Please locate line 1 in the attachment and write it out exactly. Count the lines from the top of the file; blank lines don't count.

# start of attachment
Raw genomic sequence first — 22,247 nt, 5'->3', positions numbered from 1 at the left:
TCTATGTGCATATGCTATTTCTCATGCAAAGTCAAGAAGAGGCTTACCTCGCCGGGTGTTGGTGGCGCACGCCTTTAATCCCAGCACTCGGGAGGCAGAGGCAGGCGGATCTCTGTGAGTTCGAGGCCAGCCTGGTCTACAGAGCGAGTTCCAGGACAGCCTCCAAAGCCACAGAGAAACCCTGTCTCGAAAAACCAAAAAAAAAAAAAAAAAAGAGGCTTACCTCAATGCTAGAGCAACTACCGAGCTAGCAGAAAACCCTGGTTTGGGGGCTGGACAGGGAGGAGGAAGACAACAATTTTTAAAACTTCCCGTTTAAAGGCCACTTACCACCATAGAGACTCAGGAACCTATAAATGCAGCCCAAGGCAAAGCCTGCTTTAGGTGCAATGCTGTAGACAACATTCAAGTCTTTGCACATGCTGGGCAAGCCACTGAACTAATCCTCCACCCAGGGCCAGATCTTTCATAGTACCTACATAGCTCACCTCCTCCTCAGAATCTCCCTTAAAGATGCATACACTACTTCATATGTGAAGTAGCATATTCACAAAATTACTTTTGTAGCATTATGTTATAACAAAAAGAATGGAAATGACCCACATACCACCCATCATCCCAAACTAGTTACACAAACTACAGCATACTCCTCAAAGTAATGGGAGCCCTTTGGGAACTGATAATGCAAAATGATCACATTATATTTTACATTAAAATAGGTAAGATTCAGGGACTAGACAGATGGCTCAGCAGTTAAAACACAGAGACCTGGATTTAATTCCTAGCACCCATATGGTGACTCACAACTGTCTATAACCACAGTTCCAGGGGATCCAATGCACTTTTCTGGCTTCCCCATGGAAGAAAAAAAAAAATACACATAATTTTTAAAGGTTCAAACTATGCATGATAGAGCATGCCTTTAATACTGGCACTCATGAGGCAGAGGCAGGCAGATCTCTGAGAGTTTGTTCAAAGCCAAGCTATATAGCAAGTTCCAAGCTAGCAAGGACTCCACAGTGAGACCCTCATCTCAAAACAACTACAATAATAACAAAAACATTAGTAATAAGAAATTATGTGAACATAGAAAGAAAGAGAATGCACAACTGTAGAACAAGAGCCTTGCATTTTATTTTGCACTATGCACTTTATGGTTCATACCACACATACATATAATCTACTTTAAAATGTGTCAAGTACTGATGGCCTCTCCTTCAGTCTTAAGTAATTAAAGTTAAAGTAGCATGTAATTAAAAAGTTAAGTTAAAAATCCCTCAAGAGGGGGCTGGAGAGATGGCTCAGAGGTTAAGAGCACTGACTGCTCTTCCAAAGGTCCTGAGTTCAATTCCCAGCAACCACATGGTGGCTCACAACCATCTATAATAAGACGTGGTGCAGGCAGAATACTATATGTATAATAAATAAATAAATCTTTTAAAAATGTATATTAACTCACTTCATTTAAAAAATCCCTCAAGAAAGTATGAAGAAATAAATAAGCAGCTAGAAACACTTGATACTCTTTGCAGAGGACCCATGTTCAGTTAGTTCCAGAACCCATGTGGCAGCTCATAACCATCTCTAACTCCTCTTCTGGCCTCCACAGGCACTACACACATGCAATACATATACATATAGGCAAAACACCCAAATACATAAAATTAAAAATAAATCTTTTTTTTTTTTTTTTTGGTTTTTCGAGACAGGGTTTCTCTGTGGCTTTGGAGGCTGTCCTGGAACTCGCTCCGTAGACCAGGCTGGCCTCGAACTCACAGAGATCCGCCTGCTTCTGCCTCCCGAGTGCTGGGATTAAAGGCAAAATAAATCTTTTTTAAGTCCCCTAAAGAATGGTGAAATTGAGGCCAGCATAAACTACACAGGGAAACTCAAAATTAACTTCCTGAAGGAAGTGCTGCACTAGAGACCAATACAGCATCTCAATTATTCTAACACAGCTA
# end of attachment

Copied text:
Raw genomic sequence first — 22,247 nt, 5'->3', positions numbered from 1 at the left: